IPASS was published in The New England Journal of Medicine and marked the first time a targeted monotherapy has demonstrated significantly longer PFS than doublet chemotherapy in the first-line treatment of EGFR mutation-positive advanced NSCLC.

About IRESSA (gefitinib)

Mode of Action: gefitinib is an EGFR-TKI (epidermal growth factor receptor tyrosine kinase inhibitor), which targets and blocks the activity of the EGFR-TK, an enzyme that regulates intracellular signalling pathways implicated in cancer cell proliferation and survival. Growth factor signalling has been identified as a key driver of tumour growth and spread in a wide range of cancers.

IRESSA (250 mg) is a once-daily oral therapy.

IRESSA is approved in the EU for the treatment of patients with locally advanced or metastatic NSCLC with activating mutation of EGFR-TK. Outside of Europe, IRESSA is licensed in a further 44 countries - labelled indications vary from country to country.

IRESSA has a well-established, generally well-tolerated side effect profile and is not typically associated with the cytotoxic side-effects commonly seen with chemotherapy. The most commonly seen side-effects of IRESSA are mild-to-moderate rash and diarrhoea.

To view an IRESSA MOA video, please click here:

To date, the number of patients who have taken IRESSA is over 300,000 and the maximum time a patient has remained on gefitinib therapy is in excess of eight years.[6]

About EGFR mutation testing

Epidermal growth factor receptor (EGFR) is a protein found on the surface of cells to which proteins or ligands such as epidermal growth factor (EGF) bind. When EGF attaches to EGFR, it activates the tyrosine kinase enzyme, triggering reactions that cause the cells to grow and multiply.

The EGFR gene can have mutations that cause the EGFR to be permanently activated, which in turn activates the tyrosine kinase enzyme, triggering reactions that cause the cells to grow and multiply. Those patients who have these mutations have EGFR mutation-positive disease.

NSCLC is the more common of the two forms of lung cancer. The other is small-cell lung cancer (SCLC), which accounts for 15% of cases, whereas NSCLC accounts for approximately 85%.[7]

Approximately 10-15% of NSCLC patients in Europe[4,8,9] and 30-35% of NSCLC patients in Asia will have EGFR mutation-positive NSCLC. [10,11]

EGFR mutation-positive NSCLC can be identified through biopsy testing at the point of diagnosis. This is an additional test that the oncologist requests along with other standard diagnostic tests (histology testing) to identify what kind of lung cancer a patient has. If done at the same time, this can avoid any delay in the start of treatment.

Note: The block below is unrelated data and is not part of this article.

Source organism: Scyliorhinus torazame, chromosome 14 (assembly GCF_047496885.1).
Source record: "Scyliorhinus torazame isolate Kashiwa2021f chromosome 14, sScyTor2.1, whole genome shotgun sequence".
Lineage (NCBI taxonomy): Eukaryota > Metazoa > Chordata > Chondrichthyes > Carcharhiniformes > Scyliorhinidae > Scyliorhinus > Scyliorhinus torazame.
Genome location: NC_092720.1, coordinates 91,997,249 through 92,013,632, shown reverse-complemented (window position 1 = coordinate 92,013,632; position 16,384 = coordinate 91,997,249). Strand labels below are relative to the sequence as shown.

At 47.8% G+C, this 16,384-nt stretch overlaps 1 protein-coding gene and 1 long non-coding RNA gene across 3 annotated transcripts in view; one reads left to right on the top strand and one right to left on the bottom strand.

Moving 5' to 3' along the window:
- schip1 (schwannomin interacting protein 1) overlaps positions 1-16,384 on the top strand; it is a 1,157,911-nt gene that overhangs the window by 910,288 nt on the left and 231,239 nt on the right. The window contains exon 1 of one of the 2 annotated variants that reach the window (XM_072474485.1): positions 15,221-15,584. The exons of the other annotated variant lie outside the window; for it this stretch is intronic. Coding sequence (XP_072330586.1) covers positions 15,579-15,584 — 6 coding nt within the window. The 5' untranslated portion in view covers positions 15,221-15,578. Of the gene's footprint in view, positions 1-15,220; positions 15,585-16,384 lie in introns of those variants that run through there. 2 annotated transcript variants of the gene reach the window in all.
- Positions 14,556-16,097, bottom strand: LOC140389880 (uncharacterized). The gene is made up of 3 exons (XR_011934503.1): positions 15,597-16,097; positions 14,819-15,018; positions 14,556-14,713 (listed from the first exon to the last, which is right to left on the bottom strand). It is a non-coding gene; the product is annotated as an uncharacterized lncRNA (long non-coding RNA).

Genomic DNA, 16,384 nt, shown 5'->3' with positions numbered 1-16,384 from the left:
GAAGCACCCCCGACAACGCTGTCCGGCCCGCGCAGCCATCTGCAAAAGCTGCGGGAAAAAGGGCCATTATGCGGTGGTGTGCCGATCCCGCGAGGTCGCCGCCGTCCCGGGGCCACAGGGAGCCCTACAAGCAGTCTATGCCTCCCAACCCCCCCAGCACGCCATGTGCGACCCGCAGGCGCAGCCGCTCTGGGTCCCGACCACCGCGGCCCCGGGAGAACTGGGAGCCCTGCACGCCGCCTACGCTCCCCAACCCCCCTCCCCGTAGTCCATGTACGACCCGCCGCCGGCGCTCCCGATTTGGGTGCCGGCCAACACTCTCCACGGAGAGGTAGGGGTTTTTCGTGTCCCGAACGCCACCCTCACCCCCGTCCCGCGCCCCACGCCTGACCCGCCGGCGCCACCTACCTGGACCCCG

A number of different laboratory tests are currently available for this purpose, including DNA sequencing, Clamp (especially in Japan) and Melt analysis. In addition, there is a mutation detection technique called the TheraScreen EGFR29(R) (DxS).

For more information on EGFR mutation testing, please visit:

About AstraZeneca

AstraZeneca is a global, innovation-driven biopharmaceutical business with a primary focus on the discovery, development and commercialisation of prescription medicines. As a leader in gastrointestinal, cardiovascular, neuroscience, respiratory and inflammation, oncology and infectious disease medicines, AstraZeneca generated global revenues of US $32.8 billion in 2009. For more information please visit:


1. Yang C-H et al. Final overall survival (OS) results from a phase III: randomised, open-label, first-line study of gefitinib (G) v carboplatin/paclitaxel (C/P) in clinically selected patients with advanced non-small cell lung cancer (NSCLC) in Asia (IPASS). Presented at the European Society of Medical Oncology (ESMO) Congress, 2010.

2. Mok T et al. Gefitinib or carboplatin-paclitaxel in pulmonary adenocarcinoma. New England Journal Medication; 361: 947-957. 2009

3. Thongprasert S et al. Quality of life in a randomised Phase III first-line study of gefitinib vs. carboplatin/paclitaxel in clinically selected Asian patients with advanced non small cell lung cancer (IPASS). Presented at IASLC-ESMO meeting, April 2010.

4. IRESSA summary of product characteristics (

5. D'Addario G et al. Metastatic non-small-cell lung cancer: ESMO Clinical Practice Guidelines for diagnosis, treatment and follow-up. Annals of Oncology; 21 Suppl 5:v116-9. 2010.

6. AstraZeneca data on file. 2010.

7. Allen J et al. Journal of the National Comprehensive Cancer Network; 6 (3): 285-93. 2008.

8. Cortes-Funes H et al. Epidermal growth factor receptor activating mutations in Spanish gefitinib-treated non-small-cell lung cancer patients. Annals of Oncology; 16(7);1081-1086. 2005.

9. Rosell R et al. Screening for epidermal growth factor receptor mutations in lung cancer. New England Journal of Medicine; 361:958-967. 2009.

10. Tokumo M et al. The relationship between epidermal growth factor receptor mutations and clinicopathologic features in non-small cell lung cancers. Clinical Cancer Research; 11; 1167-1173. 2005.

11. Yoshida K et al. Prospective validation for prediction of gefitinib sensitivity by epidermal growth factor receptor gene mutation in patients with nonsmall cell lung cancer. Journal of Thoracic Oncology; 2(1); 22-28. 2007.

SOURCE: AstraZeneca

CONTACT: For further information: Name: David Ginivan, Title: Global PRDirector for IRESSA, Organisation: AstraZeneca,, Telephone: +44-(0)1625 516973,Mobile: +44-(0)7775 412619; Name: Jessie Prynne,Title: Account Manager,Organisation: Edelman, Email:,Telephone:+44-(0)20-3047-2118,Mobile: +44-(0)7834-819000